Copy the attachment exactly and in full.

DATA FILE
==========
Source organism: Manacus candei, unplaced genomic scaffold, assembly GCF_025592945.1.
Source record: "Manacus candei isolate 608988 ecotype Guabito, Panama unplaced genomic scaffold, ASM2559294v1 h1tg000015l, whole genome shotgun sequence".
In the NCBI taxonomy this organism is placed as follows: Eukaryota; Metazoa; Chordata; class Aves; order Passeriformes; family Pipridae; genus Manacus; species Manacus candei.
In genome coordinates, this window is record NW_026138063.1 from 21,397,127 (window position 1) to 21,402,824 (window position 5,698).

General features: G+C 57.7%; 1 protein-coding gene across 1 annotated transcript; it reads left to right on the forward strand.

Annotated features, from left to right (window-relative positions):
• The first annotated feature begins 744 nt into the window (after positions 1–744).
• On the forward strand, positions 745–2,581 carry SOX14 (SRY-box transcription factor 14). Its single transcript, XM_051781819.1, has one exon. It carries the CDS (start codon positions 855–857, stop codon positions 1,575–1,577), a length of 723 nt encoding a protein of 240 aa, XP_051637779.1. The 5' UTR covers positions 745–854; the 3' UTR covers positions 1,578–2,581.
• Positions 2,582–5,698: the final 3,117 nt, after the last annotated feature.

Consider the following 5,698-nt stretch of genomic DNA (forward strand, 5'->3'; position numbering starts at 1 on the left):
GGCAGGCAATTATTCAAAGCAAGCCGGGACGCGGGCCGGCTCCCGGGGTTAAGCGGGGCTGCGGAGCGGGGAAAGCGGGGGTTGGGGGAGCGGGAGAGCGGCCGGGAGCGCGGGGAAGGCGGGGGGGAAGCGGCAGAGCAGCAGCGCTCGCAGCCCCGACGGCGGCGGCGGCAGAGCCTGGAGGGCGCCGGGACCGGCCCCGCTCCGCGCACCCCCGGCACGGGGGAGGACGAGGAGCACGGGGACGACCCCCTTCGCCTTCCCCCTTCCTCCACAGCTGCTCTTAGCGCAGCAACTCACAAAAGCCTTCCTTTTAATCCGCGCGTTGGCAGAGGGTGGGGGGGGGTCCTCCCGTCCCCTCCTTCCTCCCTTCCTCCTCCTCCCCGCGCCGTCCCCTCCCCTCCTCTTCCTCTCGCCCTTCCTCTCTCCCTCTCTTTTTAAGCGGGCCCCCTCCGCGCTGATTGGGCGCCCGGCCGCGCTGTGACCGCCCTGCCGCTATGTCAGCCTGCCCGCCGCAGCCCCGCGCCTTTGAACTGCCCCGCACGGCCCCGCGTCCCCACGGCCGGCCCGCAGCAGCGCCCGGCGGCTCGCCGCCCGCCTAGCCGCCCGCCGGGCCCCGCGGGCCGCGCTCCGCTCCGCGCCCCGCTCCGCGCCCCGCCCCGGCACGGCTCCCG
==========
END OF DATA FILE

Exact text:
Source organism: Manacus candei, unplaced genomic scaffold, assembly GCF_025592945.1.
Source record: "Manacus candei isolate 608988 ecotype Guabito, Panama unplaced genomic scaffold, ASM2559294v1 h1tg000015l, whole genome shotgun sequence".
In the NCBI taxonomy this organism is placed as follows: Eukaryota; Metazoa; Chordata; class Aves; order Passeriformes; family Pipridae; genus Manacus; species Manacus candei.
In genome coordinates, this window is record NW_026138063.1 from 21,397,127 (window position 1) to 21,402,824 (window position 5,698).

General features: G+C 57.7%; 1 protein-coding gene across 1 annotated transcript; it reads left to right on the forward strand.

Annotated features, from left to right (window-relative positions):
• The first annotated feature begins 744 nt into the window (after positions 1–744).
• On the forward strand, positions 745–2,581 carry SOX14 (SRY-box transcription factor 14). Its single transcript, XM_051781819.1, has one exon. It carries the CDS (start codon positions 855–857, stop codon positions 1,575–1,577), a length of 723 nt encoding a protein of 240 aa, XP_051637779.1. The 5' UTR covers positions 745–854; the 3' UTR covers positions 1,578–2,581.
• Positions 2,582–5,698: the final 3,117 nt, after the last annotated feature.

Consider the following 5,698-nt stretch of genomic DNA (forward strand, 5'->3'; position numbering starts at 1 on the left):
GGCAGGCAATTATTCAAAGCAAGCCGGGACGCGGGCCGGCTCCCGGGGTTAAGCGGGGCTGCGGAGCGGGGAAAGCGGGGGTTGGGGGAGCGGGAGAGCGGCCGGGAGCGCGGGGAAGGCGGGGGGGAAGCGGCAGAGCAGCAGCGCTCGCAGCCCCGACGGCGGCGGCGGCAGAGCCTGGAGGGCGCCGGGACCGGCCCCGCTCCGCGCACCCCCGGCACGGGGGAGGACGAGGAGCACGGGGACGACCCCCTTCGCCTTCCCCCTTCCTCCACAGCTGCTCTTAGCGCAGCAACTCACAAAAGCCTTCCTTTTAATCCGCGCGTTGGCAGAGGGTGGGGGGGGGTCCTCCCGTCCCCTCCTTCCTCCCTTCCTCCTCCTCCCCGCGCCGTCCCCTCCCCTCCTCTTCCTCTCGCCCTTCCTCTCTCCCTCTCTTTTTAAGCGGGCCCCCTCCGCGCTGATTGGGCGCCCGGCCGCGCTGTGACCGCCCTGCCGCTATGTCAGCCTGCCCGCCGCAGCCCCGCGCCTTTGAACTGCCCCGCACGGCCCCGCGTCCCCACGGCCGGCCCGCAGCAGCGCCCGGCGGCTCGCCGCCCGCCTAGCCGCCCGCCGGGCCCCGCGGGCCGCGCTCCGCTCCGCGCCCCGCTCCGCGCCCCGCCCCGGCACGGCTCCCG